It's both easy and difficult to believe A Spy in the House of Love was written in 1954. On the one hand, for anyone to openly discuss aspects of sexuality that live well beyond the roles accepted in society (that's openly, not explicitly) without positioning it politically or for obvious media attention is very rare even today. On the other hand, the milieu of the novel is heavily steeped in the post-war bohemian world of blues, jazz, and modern art. Her writing and voice could easily be transplanted to today, but the artistic circle she moves in lacks the tepid angst or bloated self-consciousness of today's artiste.

I've come back this novel (or novella, perhaps?) several times over my life, as I never feel I fully grasp what Nin is getting at. Certainly there are themes of identity, but there is also an aspect of perception and how we view ourselves - even analyze ourselves - that is unique in modern literature I have read. Further, Nin seems to position Sabina as living 'life as art' (or, more accurately, 'sexual life as art') and this is woven into both the analysis of identity as well as the fevered flights of her sexual 'adventures'. Each time I come back to the novel I find something very different.

This time around, in the last sections of the book, the description of Jay's paintings at the night club are what resonated for me. It crystallized an idea developed throughout the novel that we are all made up of multiple versions of ourselves, created by our experiences. No one version can be selected to represent us, yet it's hard to pin down who we are without reference to all of them. Her view may possibly apply most (or mostly) to artists or creative people, who interact with the world in a specific way in the process of creation.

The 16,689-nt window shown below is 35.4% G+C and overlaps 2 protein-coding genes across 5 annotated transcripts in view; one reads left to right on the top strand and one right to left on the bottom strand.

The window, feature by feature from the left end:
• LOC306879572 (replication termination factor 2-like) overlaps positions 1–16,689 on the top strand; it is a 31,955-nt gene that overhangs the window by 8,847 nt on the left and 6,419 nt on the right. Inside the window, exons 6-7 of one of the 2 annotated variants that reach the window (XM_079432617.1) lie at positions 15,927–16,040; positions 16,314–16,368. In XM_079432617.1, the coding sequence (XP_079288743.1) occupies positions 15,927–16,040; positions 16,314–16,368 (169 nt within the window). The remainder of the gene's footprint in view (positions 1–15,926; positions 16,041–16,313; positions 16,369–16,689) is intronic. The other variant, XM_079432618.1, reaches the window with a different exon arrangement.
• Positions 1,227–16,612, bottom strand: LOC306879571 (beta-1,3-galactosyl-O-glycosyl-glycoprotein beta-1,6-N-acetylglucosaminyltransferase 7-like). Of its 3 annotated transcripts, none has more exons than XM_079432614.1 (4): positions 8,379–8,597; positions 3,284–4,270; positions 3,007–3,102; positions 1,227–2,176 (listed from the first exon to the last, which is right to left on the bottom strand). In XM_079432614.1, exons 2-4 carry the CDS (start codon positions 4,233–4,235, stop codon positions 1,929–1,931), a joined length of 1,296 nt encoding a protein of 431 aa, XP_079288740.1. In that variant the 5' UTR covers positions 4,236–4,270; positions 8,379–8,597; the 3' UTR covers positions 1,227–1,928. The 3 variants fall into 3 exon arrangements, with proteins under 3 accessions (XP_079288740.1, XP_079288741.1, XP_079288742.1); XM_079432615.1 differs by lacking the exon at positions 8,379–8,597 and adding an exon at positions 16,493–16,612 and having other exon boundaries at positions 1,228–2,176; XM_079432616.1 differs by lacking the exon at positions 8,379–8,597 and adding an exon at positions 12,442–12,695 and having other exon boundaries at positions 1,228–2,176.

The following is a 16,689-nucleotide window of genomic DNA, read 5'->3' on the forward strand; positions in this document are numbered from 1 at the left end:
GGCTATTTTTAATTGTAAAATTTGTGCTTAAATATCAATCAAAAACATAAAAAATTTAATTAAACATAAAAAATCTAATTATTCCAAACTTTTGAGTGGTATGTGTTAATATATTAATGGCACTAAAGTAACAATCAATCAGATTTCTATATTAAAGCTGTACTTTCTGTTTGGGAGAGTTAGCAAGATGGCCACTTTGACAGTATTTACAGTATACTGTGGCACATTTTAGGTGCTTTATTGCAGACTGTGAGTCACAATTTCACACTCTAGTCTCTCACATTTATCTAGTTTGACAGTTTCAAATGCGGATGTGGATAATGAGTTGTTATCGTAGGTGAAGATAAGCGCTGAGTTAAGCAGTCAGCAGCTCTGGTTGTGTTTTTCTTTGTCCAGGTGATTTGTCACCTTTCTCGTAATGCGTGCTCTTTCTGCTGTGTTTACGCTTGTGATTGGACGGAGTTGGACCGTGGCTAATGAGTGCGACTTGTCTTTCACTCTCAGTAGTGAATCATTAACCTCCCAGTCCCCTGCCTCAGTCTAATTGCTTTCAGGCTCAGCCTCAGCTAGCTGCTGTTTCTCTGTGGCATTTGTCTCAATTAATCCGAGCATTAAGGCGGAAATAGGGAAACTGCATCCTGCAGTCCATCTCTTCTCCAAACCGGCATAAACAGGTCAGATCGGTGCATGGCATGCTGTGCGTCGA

In Sabina's case, the multiple versions come to be through her experiences with her lovers. There are different aspects of herself that come to the surface with each one. Taking this to a logical extreme, it speaks to the importance of sexual identity and sexual exploration in truly understanding ourselves. More broadly, it suggests a way of looking at all our interpersonal relationships - sexual or otherwise. We show a different facet of ourselves to different people based on who they are and what they mean to us. This isn't a facade or a pretense; it's a legitimate but limited part of ourselves. A shard of us. Sabina's quest is to find a way to express her totality with one person or to be able to continually express all parts of herself (which requires more than one lover). It's an interesting way of depicting identity and interpersonal relations.

That said, the novel is kaleidoscopic enough to allow for many avenues of thought partially because it's not clear whether Nin has fully resolved her ideas or if she is still figuring them out as she's writing. Stylistically, the novel is inviting and crisp, barring one section with heavy-handed Freudisms and Nin becoming too 'talky' as a narrator in the last quarter of the novel. Otherwise, A Spy in the House of Love is a well-conceived, fascinating, and unique addition to a collection of modern literature. Temporally it fits with few of the modern writers I've covered on Zen Throw Down (e.g., Gide, Camus, Sartre), but intellectually it's definitely in the same vein. Written in the fifties, I classify it as part of a 'last gasp' of modernism before the 'idealism' of the Baby Boomers and 60's counterculture banged its rattle on the high chair.

Thursday, December 25, 2014

The Joys of Running: A Potential Prelude

Born to run?
For a long time, I had this fantasy of doing a triathlon someday. The idea is attractive because - aside from being a really great 'I did it!" moment - it would provide a goal to direct my rather hit and run relationship with fitness. I've tried lots of things to keep active and stay in shape, but I find I get bored pretty easily and need to move on often. Martial arts was the one exception, but it required a commitment that my work schedule (and now work commute) makes difficult.